When bike-sharing program DecoBike made its Miami Beach debut in early 2011, the concept was novel and the skeptics numerous.
An eye-opening 1.8 million rides later, its blue-and-silver bikes and solar-powered kiosks are part of the seaside citys landscape, disbelievers are harder to find, and the idea of checking out a bicycle for an errand or a short jaunt across the Beach seems utterly unrevolutionary.
Now DecoBike is poised to expand from its Beach-head into mainland Miami under a deal that backers say could prove an equally potent game-changer for that citys notoriously auto-centric transportation landscape.
If the Miami City Commission approves a contract with DecoBike, which won a competition to launch a city bike-share service, the private company will install at least 50 rental stations and make 500 bikes available from the Design District south through Wynwood, downtown and Brickell all the way to Coconut Grove. The commission will vote on the deal Jan. 24.
By placing rental kiosks at dense residential and work nodes, entertainment hot spots like Midtown Miami and Mary Brickell Village, as well as near PeopleMover and Metrorail stations, DecoBike and the city hope to establish a connected, alternative transportation system that could finally make getting around Miami by bike and public transit an easy option for many more people.
I think it will begin to transform how people think about getting around Miami, said Collin Worth, the citys bicycle planner. With the ability to get around all that traffic without worrying about gas or parking, especially in congested areas like Brickell Village, this could be the next big thing.
Miamis DecoBike program would be supported by rental fees, memberships and advertising and would receive no public money. The rental kiosks would have ads similar to those on bus shelters. As on Miami Beach, the kiosks would typically be installed in on-street parking spaces.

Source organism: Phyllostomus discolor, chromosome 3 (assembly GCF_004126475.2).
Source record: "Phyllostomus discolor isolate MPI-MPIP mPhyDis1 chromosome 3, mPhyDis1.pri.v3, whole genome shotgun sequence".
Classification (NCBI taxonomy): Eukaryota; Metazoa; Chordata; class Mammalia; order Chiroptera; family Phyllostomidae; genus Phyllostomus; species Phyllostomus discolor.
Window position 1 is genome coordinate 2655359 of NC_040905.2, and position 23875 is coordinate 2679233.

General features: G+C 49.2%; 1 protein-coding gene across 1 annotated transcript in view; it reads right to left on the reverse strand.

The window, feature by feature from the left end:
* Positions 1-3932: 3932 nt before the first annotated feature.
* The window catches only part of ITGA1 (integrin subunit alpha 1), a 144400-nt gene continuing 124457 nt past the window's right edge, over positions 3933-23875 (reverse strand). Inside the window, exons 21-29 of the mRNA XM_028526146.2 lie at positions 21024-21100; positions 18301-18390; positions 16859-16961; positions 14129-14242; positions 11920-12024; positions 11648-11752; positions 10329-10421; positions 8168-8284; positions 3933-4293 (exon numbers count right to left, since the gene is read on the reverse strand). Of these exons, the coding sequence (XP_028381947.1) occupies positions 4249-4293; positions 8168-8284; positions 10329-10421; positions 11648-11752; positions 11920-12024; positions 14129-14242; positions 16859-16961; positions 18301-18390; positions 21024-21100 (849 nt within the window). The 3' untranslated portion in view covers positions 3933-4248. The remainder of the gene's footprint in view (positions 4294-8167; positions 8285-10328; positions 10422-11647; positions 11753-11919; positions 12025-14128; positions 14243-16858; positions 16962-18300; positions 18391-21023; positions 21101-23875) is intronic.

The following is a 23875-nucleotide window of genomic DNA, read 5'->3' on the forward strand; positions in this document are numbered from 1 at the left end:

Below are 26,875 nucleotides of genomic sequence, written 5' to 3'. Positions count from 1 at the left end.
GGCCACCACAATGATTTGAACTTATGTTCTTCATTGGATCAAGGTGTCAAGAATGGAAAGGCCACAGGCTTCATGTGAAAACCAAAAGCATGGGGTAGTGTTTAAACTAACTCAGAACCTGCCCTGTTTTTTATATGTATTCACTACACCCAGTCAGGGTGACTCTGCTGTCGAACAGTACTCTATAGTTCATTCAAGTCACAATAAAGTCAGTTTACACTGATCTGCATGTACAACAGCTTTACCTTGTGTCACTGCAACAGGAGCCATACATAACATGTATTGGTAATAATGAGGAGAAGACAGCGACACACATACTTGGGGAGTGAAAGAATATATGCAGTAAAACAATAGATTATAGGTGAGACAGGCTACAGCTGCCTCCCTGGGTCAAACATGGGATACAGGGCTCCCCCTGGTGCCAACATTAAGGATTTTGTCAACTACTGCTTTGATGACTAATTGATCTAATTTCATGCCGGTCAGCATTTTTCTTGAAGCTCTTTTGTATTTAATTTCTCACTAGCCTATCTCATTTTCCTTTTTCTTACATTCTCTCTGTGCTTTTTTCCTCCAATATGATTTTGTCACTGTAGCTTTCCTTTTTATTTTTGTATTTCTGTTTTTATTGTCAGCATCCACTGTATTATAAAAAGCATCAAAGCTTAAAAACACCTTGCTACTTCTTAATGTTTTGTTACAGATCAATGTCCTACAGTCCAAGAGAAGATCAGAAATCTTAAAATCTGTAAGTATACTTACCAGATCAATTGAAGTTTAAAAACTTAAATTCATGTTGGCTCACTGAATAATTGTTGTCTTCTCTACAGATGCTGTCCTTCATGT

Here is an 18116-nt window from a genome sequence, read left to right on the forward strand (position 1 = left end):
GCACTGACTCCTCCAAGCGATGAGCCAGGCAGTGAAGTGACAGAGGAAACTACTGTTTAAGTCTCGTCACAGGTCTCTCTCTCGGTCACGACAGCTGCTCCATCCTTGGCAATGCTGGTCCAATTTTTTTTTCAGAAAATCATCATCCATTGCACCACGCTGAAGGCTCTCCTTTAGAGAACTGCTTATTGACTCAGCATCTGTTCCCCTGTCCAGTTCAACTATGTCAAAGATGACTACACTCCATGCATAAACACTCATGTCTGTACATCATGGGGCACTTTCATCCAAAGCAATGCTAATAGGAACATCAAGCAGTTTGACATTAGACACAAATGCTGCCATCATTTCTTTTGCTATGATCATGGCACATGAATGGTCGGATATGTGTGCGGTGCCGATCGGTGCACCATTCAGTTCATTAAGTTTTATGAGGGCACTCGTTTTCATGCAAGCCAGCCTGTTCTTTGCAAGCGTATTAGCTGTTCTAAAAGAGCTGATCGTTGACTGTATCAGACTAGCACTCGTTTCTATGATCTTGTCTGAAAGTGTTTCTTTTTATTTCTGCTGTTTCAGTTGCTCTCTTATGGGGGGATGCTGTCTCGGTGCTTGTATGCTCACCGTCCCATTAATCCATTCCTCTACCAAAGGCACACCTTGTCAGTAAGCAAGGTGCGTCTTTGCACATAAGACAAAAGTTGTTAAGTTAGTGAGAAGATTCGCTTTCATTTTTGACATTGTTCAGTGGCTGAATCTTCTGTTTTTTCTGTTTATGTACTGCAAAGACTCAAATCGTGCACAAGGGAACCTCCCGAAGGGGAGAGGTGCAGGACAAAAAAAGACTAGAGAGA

The program would build on an expanding city network of designated bike lanes and the growing local popularity of cycling as transportation, especially among the young professionals and hipsters moving into the citys urban core in droves. The monthly unsanctioned Critical Mass ride, which began as a demonstration for cyclists rights, now routinely hits 2,000 participants.
They include Miami Heat stars Dwyane Wade and LeBron James, who caused a minor stir recently when he told a reporter he regularly commutes by bicycle to AmericanAirlines Arena from his Grove home.
The bike-sharing concept has spread around the globe since the first program was established in Lyon, France, in 2005. Since then, major cities like Paris, London and Montreal have established wildly successful schemes that have brought tens of thousands of bicyclists to crowded urban streets once fully dominated by motorized vehicles.
Once people see it and try it, it can change an entire city, said DecoBike chief operating officer Bonifacio Diaz.
The programs provide sturdy, easy-to-pedal bikes that can be rented inexpensively with the swipe of a card from one station and returned at another, making them convenient for short rides to work, the bank or a restaurant.
DecoBike has also benefitted from the remarkably rapid adoption of bike-share programs around the United States. The high Beach ridership figure has made DecoBike the biggest program in the country along with the Washington, D.C., areas Capital Bikeshare, and turned it into a competitive bidder for new programs in other cities.